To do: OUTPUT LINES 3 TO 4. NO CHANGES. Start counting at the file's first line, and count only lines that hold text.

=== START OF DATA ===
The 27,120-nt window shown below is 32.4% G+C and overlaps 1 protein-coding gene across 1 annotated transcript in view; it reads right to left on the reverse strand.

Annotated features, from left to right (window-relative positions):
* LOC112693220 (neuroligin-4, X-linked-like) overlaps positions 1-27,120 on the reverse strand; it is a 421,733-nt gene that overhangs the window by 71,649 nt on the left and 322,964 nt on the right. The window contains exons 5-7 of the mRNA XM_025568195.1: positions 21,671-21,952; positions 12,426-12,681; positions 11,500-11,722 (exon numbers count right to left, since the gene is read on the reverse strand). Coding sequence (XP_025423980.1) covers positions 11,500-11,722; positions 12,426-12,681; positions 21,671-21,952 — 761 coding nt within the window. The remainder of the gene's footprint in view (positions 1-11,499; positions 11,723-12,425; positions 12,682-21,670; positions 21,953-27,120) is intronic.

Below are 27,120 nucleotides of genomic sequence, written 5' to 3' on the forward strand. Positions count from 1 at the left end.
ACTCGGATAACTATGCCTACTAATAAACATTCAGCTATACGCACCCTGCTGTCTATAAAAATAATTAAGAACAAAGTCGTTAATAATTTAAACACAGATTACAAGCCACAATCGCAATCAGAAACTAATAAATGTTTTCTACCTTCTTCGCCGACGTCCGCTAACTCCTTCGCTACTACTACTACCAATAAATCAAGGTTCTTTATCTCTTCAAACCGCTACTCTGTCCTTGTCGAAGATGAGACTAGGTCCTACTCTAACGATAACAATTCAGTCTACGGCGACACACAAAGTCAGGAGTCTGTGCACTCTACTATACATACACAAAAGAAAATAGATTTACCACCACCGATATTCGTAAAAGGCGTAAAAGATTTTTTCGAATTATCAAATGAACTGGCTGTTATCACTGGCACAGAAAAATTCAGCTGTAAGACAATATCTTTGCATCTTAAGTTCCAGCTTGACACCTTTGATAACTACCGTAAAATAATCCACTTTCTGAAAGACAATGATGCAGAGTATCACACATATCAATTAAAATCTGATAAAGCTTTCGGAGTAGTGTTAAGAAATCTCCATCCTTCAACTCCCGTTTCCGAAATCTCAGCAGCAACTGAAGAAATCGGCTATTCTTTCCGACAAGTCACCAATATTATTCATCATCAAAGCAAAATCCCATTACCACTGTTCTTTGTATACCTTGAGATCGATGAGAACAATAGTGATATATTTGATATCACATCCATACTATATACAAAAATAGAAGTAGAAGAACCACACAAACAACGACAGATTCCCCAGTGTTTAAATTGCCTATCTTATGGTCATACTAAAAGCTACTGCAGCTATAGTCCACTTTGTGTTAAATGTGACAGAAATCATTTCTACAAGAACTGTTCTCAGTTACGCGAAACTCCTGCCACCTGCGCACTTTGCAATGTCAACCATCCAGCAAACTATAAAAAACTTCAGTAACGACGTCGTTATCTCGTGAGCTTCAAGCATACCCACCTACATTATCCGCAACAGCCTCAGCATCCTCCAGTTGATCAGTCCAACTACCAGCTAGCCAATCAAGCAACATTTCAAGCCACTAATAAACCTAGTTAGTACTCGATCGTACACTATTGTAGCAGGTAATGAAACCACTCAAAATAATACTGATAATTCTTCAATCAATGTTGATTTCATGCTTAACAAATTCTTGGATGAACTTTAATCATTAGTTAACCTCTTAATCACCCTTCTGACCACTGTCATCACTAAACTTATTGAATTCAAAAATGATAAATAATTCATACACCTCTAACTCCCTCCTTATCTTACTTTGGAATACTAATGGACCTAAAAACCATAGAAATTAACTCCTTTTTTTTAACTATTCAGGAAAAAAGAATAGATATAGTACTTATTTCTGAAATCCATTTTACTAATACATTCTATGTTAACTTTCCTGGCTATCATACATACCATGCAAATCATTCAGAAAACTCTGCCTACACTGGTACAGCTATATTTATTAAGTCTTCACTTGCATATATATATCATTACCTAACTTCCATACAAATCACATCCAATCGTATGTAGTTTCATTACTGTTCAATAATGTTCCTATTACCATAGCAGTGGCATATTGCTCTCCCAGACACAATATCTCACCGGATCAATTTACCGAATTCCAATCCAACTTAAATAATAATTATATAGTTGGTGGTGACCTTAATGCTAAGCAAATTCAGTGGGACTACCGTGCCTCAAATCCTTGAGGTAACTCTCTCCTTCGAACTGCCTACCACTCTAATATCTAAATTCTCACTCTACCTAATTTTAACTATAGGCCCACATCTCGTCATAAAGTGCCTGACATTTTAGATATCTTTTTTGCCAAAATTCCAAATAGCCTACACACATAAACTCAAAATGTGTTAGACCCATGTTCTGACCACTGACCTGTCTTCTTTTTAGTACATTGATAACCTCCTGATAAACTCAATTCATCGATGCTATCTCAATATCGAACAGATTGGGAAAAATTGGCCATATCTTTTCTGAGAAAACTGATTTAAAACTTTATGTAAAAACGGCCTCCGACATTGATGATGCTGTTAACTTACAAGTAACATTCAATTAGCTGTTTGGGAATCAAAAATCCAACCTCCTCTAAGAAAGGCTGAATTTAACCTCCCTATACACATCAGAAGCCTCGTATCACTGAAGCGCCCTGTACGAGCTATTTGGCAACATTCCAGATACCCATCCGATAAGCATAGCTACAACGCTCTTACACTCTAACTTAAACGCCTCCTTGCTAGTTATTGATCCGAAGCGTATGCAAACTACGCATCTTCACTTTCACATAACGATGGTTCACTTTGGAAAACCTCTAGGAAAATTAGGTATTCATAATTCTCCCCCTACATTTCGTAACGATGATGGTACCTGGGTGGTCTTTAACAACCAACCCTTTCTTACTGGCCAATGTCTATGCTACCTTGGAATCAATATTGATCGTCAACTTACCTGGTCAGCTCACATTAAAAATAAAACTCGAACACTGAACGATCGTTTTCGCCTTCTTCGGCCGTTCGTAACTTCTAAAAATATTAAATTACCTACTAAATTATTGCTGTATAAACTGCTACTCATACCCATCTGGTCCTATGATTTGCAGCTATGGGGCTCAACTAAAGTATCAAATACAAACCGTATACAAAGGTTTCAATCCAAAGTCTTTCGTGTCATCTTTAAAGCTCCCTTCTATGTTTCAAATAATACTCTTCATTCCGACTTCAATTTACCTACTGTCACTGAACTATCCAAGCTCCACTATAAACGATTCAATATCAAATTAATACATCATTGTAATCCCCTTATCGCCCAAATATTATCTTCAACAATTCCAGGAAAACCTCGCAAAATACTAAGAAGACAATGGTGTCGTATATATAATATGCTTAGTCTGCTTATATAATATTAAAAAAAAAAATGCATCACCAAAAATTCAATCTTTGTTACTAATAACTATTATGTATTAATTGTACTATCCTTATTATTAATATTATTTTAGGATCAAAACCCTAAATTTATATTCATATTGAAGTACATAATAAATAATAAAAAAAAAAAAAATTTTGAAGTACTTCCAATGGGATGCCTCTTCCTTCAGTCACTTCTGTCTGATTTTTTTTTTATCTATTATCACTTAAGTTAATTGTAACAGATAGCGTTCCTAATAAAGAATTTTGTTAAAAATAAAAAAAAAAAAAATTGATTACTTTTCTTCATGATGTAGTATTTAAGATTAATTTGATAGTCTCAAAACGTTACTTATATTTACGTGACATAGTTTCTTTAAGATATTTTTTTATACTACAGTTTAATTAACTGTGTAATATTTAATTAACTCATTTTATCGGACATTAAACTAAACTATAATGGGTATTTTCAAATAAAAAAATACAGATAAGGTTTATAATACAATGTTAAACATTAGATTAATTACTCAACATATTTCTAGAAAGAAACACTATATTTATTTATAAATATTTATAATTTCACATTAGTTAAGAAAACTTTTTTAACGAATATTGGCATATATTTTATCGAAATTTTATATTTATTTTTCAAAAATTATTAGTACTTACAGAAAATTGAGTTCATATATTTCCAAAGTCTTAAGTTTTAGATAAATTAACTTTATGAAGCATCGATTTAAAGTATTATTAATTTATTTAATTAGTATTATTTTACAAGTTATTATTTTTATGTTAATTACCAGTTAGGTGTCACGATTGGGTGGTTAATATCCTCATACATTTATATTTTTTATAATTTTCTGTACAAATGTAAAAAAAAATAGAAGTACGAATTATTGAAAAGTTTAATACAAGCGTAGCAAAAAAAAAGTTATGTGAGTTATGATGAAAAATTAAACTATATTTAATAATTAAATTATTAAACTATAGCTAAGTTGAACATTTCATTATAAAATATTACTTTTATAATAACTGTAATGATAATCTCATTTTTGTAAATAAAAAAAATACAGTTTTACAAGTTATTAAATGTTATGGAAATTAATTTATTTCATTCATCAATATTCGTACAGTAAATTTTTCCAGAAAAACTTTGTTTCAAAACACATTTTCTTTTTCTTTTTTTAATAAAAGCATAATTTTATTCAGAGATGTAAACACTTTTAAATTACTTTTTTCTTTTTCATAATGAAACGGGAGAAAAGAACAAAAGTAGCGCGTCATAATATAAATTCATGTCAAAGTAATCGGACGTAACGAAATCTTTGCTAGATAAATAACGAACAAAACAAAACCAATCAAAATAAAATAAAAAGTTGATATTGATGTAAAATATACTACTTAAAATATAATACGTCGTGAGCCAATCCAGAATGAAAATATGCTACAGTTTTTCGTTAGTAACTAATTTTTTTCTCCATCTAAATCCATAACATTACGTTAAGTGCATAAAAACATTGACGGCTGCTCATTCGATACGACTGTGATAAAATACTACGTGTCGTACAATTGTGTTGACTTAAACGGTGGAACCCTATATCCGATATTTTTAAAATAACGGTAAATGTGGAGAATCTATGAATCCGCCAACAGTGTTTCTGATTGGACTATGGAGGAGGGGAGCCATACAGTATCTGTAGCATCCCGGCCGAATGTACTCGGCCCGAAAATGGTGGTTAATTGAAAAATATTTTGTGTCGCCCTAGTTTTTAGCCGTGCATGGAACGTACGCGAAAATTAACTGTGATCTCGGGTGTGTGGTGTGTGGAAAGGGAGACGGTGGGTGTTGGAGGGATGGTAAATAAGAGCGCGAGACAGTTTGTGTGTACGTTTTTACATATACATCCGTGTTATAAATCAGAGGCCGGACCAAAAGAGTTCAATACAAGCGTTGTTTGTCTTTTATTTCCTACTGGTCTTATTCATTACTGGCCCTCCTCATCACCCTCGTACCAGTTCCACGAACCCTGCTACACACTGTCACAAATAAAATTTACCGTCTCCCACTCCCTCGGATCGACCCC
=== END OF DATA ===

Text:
* LOC112693220 (neuroligin-4, X-linked-like) overlaps positions 1-27,120 on the reverse strand; it is a 421,733-nt gene that overhangs the window by 71,649 nt on the left and 322,964 nt on the right. The window contains exons 5-7 of the mRNA XM_025568195.1: positions 21,671-21,952; positions 12,426-12,681; positions 11,500-11,722 (exon numbers count right to left, since the gene is read on the reverse strand). Coding sequence (XP_025423980.1) covers positions 11,500-11,722; positions 12,426-12,681; positions 21,671-21,952 — 761 coding nt within the window. The remainder of the gene's footprint in view (positions 1-11,499; positions 11,723-12,425; positions 12,682-21,670; positions 21,953-27,120) is intronic.

Below are 27,120 nucleotides of genomic sequence, written 5' to 3' on the forward strand. Positions count from 1 at the left end.